An ability to refuse to generate theories about a hypothetical world being in a simulation.
I guess the problem with this test is that the kinds of people who could do this tend to be busy, so they probably can't do this with so little notice.
Hmm... It seems much, much harder to catch every single one than to catch 99%.
Regarding the point about most alignment work not really addressing the core issue: I think that a lot of this work could potentially be valuable nonetheless. People can take inspiration from all kinds of things and I think there is often value in picking something that you can get a grasp on, then using the lessons from that to tackle something more complex. Of course, it's very easy for people to spend all of their time focusing on irrelevant toy problems and never get around to making any progress on the real problem. Plus there are costs with adding more voices into the conversation as it can be tricky for people to distinguish the signal from the noise.
If we tell an AI not to invent nanotechnology, not to send anything to protein labs, not to hack into all of the world's computers, not to design weird new quantum particles, not to do 100 of the other most dangerous and weirdest things we can think of, and then ask it to generalize and learn not to do things of that sort
I had the exact same thought. My guess would be that Eliezer might say that since the AI is maximising if the generalisation function misses even one action of this sort as something that we should exclude that we're screwed.
I tend to value a longer timeline more than a lot of other people do. I guess I see EA and AI Safety setting up powerful idea machines that get more powerful when they are given more time to gear up. A lot more resources have been invested into EA field-building recently, but we need time for these investments to pay off. At EA London this year, I gained a sense that AI Safety movement building is only now becoming its own thing; and of course it'll take time to iterate to get it right, then time for people to pass through the programs, then time for them to have a career.
I suspect the kind of argument that we need more capabilities to make progress might have been stronger earlier in the game, but now that we already have powerful language models, there's a lot that we can do without needing AI to advance any further.
How large do you expect Conjecture to become? What percent of people do you expect to be working on the product and what percentage to be working on safety?
Random idea: A lot of people seem discouraged from doing anything about AI Safety because it seems like such a big overwhelming problem.
What if there was a competition to encourage people to engage in low-effort actions towards AI safety, such as hosting a dinner for people who are interested, volunteering to run a session on AI safety for their local EA group, answering a couple of questions on the stampy wiki, offering to proof-read a few people’s posts or offering a few free tutorial sessions to aspiring AI Safety Researchers.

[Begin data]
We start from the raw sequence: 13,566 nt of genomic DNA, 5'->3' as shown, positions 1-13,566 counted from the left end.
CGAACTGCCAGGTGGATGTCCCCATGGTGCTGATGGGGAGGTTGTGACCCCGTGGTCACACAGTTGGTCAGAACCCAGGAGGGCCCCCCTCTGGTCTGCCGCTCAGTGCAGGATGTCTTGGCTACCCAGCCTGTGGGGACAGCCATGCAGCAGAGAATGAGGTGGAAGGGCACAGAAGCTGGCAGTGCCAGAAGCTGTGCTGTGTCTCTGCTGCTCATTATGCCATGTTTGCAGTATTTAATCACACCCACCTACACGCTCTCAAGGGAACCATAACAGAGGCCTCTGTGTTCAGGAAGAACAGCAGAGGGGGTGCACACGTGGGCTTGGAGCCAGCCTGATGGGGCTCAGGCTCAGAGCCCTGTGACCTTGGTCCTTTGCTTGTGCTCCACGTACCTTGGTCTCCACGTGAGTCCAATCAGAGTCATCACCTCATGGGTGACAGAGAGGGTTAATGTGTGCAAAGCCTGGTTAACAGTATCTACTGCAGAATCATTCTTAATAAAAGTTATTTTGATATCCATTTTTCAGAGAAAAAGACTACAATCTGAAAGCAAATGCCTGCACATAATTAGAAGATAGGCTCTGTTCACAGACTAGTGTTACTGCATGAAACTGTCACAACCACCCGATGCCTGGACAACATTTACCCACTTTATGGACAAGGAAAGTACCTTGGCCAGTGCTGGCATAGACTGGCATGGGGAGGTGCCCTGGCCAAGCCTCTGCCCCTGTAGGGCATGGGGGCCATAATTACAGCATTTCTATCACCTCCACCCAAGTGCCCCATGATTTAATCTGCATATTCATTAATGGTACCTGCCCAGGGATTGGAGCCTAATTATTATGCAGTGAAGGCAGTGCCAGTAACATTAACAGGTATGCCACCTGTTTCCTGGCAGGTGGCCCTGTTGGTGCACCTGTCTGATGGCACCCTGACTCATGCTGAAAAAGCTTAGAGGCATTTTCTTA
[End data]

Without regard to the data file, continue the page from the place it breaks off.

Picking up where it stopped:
I think there’s a decent chance I could get this funded (prize might be $1000 for the best action and up to 5 prizes of $100 for random actions above a certain bar)
Possible downsides: Would be bad if people reach out to important people or the media without fully thinking stuff through, but can be mitigated by excluding those kinds of actions/ adding guidelines
Keen for thoughts or feedback.
Thoughts on the introduction of Goodhart's. Currently, I'm more motivated by trying to make the leaderboard, so maybe that suggests that merely introducing a leaderboard, without actually paying people, would have had much the same effect. Then again, that might just be because I'm not that far off. And if there hadn't been the payment, maybe I wouldn't have ended up in the position where I'm not that far off.
I guess I feel incentivised to post a lot more than I would otherwise, but especially in the comments rather than the posts since if you post a lot of posts that likely suppresses the number of people reading your other posts. This probably isn't a worthwhile tradeoff given that one post that does really well can easily outweight 4 or 5 posts that only do okay or ten posts that are meh.
Another thing: downvotes feel a lot more personal when it means that you miss out on landing on the leaderboard. This leads me to think that having a leaderboard for the long term would likely be negative and create division.
If we have an algorithm that aligns an AI with X values, then we can add human values to get an AI that is aligned with human values.
On the other hand, I agree that it doesn't really make sense to declare an AI safe in the abstract, rather than in respect to say human values. (Small counterpoint: in order to be safe, it's not just about alignment, you also need to avoid bugs. This can be defined without reference to human values. However, this isn't sufficient for safety).
I suppose this works as a criticism of approaches like quantisers or impact-minimisation which attempt abstract safety. Although I can't see any reason why it'd imply that it's impossible to write an AI that can be aligned with arbitrary values.